The Centre Party have nominated former Prime Minister and party chair and current speaker of parliament, Matti Vanhanen to replace Katri Kulmuni, who resigned on Friday over a 50,000-euro bill for consultancy services.
The announcement came on Monday morning after a meeting of the party’s leadership, parliamentary group and MEPs.
Vanhanen’s consideration for the position had been reported by Finland’s press earlier on Monday, even though the former PM had said on Friday he did not want the role and was further unwilling to reveal his intentions over the weekend as rumours swirled.
Vanhanen explained that Finland’s economic situation and the challenges brought about by the coronavirus pandemic are so serious that he felt compelled to accept the position.
"It was driven by a sense of duty," Vanhanen said of is decision to accept, adding that Finland now has three main challenges: suppressing the pandemic, promoting economic stimulus measures and addressing the economic situation within the EU.
The new Finance Minister has had a colourful career in Finnish politics. He became Prime Minister in June 2003 but resigned from the position, and quit politics, mid-way through his second term as PM in 2010, citing knee surgery as the reason for his decision.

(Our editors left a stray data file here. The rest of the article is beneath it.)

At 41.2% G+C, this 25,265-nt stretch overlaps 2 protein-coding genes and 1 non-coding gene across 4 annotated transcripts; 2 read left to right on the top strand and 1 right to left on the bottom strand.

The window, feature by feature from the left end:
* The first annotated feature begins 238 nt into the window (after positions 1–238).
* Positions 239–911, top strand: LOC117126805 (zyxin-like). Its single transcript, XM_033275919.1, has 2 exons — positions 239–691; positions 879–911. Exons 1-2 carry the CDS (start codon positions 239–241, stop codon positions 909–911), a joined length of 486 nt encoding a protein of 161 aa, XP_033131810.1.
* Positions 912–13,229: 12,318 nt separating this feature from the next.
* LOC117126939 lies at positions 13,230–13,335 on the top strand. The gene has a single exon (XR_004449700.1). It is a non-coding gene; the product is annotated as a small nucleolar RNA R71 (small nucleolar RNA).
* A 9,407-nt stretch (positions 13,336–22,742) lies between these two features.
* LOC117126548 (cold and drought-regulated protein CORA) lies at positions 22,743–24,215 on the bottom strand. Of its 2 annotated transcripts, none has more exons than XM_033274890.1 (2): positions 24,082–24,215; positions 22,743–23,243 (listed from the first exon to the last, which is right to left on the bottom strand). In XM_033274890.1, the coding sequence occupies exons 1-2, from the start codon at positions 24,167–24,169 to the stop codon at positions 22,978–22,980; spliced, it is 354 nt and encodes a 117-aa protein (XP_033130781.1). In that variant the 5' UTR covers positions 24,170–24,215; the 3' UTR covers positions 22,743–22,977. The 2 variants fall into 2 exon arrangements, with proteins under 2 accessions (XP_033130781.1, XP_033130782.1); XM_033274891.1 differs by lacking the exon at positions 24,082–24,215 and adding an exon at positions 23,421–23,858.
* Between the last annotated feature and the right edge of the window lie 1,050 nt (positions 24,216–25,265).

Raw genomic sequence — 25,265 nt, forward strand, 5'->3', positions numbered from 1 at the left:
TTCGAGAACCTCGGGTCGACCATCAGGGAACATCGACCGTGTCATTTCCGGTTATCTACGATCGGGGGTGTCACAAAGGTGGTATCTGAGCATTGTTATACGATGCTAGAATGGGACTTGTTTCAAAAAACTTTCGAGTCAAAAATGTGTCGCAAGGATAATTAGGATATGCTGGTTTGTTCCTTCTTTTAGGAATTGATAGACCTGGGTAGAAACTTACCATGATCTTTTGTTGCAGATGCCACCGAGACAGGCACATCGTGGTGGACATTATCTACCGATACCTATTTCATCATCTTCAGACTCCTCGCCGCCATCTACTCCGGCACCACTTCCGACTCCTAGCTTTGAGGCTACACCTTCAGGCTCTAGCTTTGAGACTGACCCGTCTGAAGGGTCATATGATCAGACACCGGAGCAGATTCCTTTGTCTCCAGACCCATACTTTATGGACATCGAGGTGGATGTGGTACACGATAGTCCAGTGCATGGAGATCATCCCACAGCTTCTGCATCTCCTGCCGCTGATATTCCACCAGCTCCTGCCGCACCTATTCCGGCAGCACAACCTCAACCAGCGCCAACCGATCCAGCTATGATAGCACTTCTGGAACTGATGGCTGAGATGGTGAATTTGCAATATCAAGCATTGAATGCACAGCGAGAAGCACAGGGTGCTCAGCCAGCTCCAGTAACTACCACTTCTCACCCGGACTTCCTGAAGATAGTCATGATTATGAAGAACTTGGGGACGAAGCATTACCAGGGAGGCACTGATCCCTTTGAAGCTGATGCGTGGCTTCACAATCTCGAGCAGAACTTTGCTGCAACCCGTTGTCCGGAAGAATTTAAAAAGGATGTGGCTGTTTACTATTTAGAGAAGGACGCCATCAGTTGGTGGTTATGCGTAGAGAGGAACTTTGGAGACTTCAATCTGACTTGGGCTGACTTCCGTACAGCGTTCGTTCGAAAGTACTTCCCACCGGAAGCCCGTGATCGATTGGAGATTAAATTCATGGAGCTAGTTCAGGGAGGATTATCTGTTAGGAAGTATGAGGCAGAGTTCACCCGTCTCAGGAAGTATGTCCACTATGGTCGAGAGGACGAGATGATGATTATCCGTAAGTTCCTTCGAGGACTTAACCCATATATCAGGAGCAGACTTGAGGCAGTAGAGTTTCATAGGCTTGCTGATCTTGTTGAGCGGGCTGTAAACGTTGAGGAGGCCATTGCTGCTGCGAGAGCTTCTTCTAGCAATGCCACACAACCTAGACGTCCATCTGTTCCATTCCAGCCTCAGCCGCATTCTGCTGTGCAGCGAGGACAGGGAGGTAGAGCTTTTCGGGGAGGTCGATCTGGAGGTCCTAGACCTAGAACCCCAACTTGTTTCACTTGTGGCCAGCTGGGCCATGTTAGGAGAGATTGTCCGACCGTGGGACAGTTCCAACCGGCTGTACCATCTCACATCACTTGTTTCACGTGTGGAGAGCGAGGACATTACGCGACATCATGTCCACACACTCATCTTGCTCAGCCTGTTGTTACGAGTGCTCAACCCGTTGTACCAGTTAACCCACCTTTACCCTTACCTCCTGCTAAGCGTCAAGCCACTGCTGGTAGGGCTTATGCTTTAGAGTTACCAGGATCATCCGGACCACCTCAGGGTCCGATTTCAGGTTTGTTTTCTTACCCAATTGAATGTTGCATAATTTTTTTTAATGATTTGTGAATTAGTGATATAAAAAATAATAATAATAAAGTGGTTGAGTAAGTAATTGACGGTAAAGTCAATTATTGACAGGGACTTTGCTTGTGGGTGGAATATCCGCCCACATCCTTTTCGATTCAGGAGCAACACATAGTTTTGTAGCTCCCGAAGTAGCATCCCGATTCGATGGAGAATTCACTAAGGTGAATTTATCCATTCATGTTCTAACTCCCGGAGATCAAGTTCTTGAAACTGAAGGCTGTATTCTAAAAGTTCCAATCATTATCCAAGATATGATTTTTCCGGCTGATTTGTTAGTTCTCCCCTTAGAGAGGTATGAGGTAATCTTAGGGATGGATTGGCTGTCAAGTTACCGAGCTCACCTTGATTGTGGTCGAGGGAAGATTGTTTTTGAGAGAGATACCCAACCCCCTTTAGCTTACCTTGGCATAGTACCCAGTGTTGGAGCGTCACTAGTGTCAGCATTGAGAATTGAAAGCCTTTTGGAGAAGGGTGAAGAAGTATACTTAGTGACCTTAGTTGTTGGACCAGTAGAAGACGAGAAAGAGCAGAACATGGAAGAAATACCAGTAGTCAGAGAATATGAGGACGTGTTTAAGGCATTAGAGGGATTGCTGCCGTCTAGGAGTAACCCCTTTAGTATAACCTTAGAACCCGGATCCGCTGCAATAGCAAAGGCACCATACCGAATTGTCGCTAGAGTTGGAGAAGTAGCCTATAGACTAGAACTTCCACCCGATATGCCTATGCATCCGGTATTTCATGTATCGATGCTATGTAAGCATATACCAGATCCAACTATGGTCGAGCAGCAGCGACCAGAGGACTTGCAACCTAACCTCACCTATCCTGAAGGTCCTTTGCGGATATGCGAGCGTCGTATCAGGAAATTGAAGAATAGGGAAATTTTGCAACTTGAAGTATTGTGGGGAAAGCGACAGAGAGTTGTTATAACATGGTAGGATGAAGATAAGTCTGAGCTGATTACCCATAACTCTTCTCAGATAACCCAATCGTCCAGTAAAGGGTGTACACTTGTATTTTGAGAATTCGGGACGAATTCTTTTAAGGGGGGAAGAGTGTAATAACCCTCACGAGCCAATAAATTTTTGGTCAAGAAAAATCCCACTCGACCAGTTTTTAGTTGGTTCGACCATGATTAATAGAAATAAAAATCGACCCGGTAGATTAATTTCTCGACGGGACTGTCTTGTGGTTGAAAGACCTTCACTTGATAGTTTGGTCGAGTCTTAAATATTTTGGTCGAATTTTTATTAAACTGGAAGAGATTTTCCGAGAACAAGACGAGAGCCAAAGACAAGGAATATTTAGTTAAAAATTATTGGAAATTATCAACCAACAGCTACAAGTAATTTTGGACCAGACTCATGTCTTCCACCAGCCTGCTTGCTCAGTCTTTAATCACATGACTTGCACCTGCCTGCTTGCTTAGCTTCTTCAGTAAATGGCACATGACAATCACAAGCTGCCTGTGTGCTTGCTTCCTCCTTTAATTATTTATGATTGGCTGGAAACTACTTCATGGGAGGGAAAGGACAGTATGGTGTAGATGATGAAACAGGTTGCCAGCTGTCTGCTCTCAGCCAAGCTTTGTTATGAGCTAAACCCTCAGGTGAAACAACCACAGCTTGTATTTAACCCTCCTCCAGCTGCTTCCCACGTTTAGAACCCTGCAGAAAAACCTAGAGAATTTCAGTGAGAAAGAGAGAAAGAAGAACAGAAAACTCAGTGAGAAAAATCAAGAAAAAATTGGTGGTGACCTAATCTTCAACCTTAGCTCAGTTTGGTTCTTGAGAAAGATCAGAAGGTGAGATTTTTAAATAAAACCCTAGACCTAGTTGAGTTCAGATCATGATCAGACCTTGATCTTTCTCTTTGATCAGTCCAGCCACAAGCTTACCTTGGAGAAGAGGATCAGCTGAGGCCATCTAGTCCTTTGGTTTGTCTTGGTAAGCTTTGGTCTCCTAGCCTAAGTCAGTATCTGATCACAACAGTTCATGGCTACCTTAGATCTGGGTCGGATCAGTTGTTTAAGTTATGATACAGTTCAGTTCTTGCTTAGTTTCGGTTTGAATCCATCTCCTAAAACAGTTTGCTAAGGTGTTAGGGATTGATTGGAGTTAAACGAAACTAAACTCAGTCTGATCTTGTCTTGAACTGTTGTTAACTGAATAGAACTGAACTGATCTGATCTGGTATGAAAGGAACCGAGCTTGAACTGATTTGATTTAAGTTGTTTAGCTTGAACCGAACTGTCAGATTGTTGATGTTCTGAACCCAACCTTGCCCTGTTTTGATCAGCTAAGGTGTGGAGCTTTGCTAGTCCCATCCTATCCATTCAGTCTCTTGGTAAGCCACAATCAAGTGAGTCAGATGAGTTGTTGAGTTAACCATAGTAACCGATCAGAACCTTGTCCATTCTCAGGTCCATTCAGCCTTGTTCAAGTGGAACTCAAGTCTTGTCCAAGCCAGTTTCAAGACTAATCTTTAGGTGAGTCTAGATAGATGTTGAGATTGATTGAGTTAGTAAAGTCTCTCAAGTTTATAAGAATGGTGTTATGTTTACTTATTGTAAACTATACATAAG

However a series of personal and party scandals, related to campaign funding irregularities and improper conduct, had engulfed the politician once voted by readers of a women’s magazine as "Finland’s sexiest man".
Deputy Prime Minister not yet decided
Kulmuni confirmed that she will continue to lead the Centre Party, but ruled herself out of the running to replace Vanhanen as speaker of parliament.
The party has not yet decided who will become deputy prime minister, a position Kulmuni also vacated on Friday, as Vanhanen said he would not be taking up the role.
"I am not aspiring to become Deputy Prime Minister," Vanhanen confirmed.
Kulmuni dismissed a question from the press about how the coalition government will continue to cooperate, saying the speculation had been discussed much more "in the media" than in the Centre Party, and that the government parties are negotiating challenging economic issues throughout the summer and into the autumn.
"This country needs a stable government in order to deal with the current crisis," Kulmuni said.